On the Buttons game object, add a Vertical Layout Group component, which will automatically position our menu buttons in a nice column. Set Child Alignment to “Upper Center”, and make sure the width and height buttons are both checked for Child Force Expand, ensuring that the buttons use all the available space inside the layout group. Set padding and spacing values to whatever looks good to you: padding is how much space will be between the edge of the menu box and the buttons, and spacing controls how much vertical space there is between buttons. If you’re not sure, start with 10 and adjust from there. Make sure the anchor and pivot are set to the center of the container for the “Buttons” object, and give it a little space on Top in the Rect Transform so that the buttons don’t overlap with the “Paused” text.

The last step is adding a logo or other game text above the menu, which is just a text UI object with its anchor set to the top middle of the screen. If you’re using text and it vanishes when you try to make it larger, either increase the width and height of the text’s Rect Transform, or set Horizontal and Vertical overflows to “Overflow” in the text component’s Paragraph section.

The Situation so Far
The situation so far

In the next post, we’ll work on the animation that we’ll use for the pause transition.

Implementation Notes

The font I used was Bungee Regular, which is available under the SIL Open Font License.

If you need help with a color palette, searching “material design color palette” online can give some great examples to get you started. In particular, I like to use the colors provided by while prototyping.


Lerping the Matrix: Implementing Bullet Time in Unity

In this video, I talk about coroutines, and the proper use of Mathf.Lerp

And the code:

[code language=”csharp”]

using UnityEngine;
using System.Collections;

public class BulletTime : MonoBehaviour {
public float minTimeScale = .5f;
public float transitionTime = 1.0f;

bool isBulletTime = false;

// Use this for initialization
void Start () {


// Update is called once per frame
void Update () {
if (Input.GetButtonDown ("Ability")) {
StopCoroutine("ToggleBulletTime"); // make sure we’re not trying to speed up and slow down at the same time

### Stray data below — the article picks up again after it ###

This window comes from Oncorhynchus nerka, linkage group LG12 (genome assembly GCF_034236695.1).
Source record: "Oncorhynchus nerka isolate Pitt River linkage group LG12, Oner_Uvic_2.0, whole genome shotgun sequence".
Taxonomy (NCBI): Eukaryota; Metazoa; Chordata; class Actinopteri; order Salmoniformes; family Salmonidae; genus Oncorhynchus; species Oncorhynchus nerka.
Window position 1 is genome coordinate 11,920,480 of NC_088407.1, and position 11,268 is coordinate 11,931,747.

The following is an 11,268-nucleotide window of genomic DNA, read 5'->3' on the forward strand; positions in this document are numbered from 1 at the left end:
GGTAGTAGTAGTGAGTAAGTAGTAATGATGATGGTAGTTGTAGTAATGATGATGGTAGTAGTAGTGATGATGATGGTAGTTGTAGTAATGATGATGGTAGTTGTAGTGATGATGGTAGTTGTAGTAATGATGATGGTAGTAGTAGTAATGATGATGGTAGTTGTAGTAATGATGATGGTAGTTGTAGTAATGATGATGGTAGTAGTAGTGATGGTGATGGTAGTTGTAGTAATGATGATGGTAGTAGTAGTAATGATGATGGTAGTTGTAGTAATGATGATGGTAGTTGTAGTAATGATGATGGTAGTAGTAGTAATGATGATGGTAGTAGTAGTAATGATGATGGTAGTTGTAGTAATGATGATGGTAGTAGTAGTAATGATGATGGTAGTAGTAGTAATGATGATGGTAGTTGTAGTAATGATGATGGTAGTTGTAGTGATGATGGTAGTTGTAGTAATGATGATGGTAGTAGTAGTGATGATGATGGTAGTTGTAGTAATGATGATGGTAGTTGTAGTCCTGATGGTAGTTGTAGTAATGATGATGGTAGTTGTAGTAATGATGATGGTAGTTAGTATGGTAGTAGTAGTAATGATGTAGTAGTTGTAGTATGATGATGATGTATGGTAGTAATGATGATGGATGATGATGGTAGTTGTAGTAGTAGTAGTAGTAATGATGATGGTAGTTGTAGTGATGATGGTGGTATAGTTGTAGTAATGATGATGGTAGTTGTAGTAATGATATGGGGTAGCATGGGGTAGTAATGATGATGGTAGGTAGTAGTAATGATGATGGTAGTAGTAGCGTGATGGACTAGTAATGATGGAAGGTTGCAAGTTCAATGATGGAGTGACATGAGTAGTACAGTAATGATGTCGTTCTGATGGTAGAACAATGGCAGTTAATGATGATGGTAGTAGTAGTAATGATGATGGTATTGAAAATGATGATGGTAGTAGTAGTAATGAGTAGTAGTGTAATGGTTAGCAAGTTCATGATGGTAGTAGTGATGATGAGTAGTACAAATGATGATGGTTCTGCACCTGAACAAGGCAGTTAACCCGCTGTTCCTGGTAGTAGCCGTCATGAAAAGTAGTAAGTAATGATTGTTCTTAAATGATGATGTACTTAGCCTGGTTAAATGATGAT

IEnumerator ToggleBulletTime () {
isBulletTime = !isBulletTime;

float start = Time.timeScale;
float target = isBulletTime ? minTimeScale : 1.0f;
float lastTick = Time.realtimeSinceStartup; // we need to keep our own deltaTime, since Time.deltaTime is affected by changes to Time.timeScale
float t = 0.0f;

while (t <= 1.0f) {
t += (Time.realtimeSinceStartup – lastTick) * (1.0f / transitionTime);
t += Time.deltaTime * (1.0f / transitionTime);
lastTick = Time.realtimeSinceStartup;

Time.timeScale = Mathf.Lerp (start, target, t); // we need to use a constant start, not our current value, or we run about twice as fast as we’re intending
Time.fixedDeltaTime = 0.02f * Time.timeScale;

yield return null;

void OnGUI () {
GUI.Box (new Rect(Screen.width – 150, Screen.height – 50, 75, 25), Time.timeScale.ToString ());



Creating a flashlight GameObject in Unity3D

I’ve been playing around with Unity 3D lately, and I put together a short tutorial video about some of what I’ve learned. Enjoy!

Here’s the code used in the video:

[code language=”csharp”]
using UnityEngine;
using System.Collections;

public class Flashlight : MonoBehaviour {
public GameObject source;
public AudioClip toggleSound;
Light _light;

// Use this for initialization
void Start () {
_light = GetComponent<Light>();

// Update is called once per frame
void Update () {
if(Input.GetButtonDown ("Flashlight")) {
_light.enabled = !_light.enabled;
AudioSource.PlayClipAtPoint(toggleSound, transform.position);

transform.Rotate(source.transform.rotation.eulerAngles – transform.rotation.eulerAngles);

Symfony2, Tutorials

Using composer with Symfony2

So it’s been on the radar for a while, but Symfony2 recently switched over to composer for package management, moving away from the homebrewed bin/vendors install method. Playing around with it, a few things were non-obvious to me… and judging by the number of search engine hits on “symfony2 composer tutorial,” it’s apparently non-obvious to a few other people as well. So, I thought I’d just share some observations. Hope they’re helpful.

composer packages are not the same as git repos

The old dependency management system just cloned git repos, and locked them to a specific commit, tag or branch if you asked it to. It was simple, but it lacked functionality like dependencies of dependencies, version requirements, and so on. True, composer is a little more complicated, but it has all these features.

For example, if I tell composer to use the FOSRestBundle as a dependency in my project, but I don’t have the JMSSerializerBundle also listed, it will see that the RestBundle depends on the SerializerBundle, and download that as well. That lets you keep your composer manifest neat and tidy, without worrying about missing sub-dependencies.

You can search through available repos on Most of the well-maintained projects are available there (and I just condemned myself, because I don’t think my ACL manager bundle has a composer file yet. Oops).

The install command may not work like you’d expect

At least, it didn’t for me. I cloned the Symfony2 Standard Edition project, added the FOSUserBundle as a dependency, and ran php composer.phar install. It crunched a minute, said it was downloading some stuff… and I still didn’t end up with the user bundle in my vendor directory. lolwut.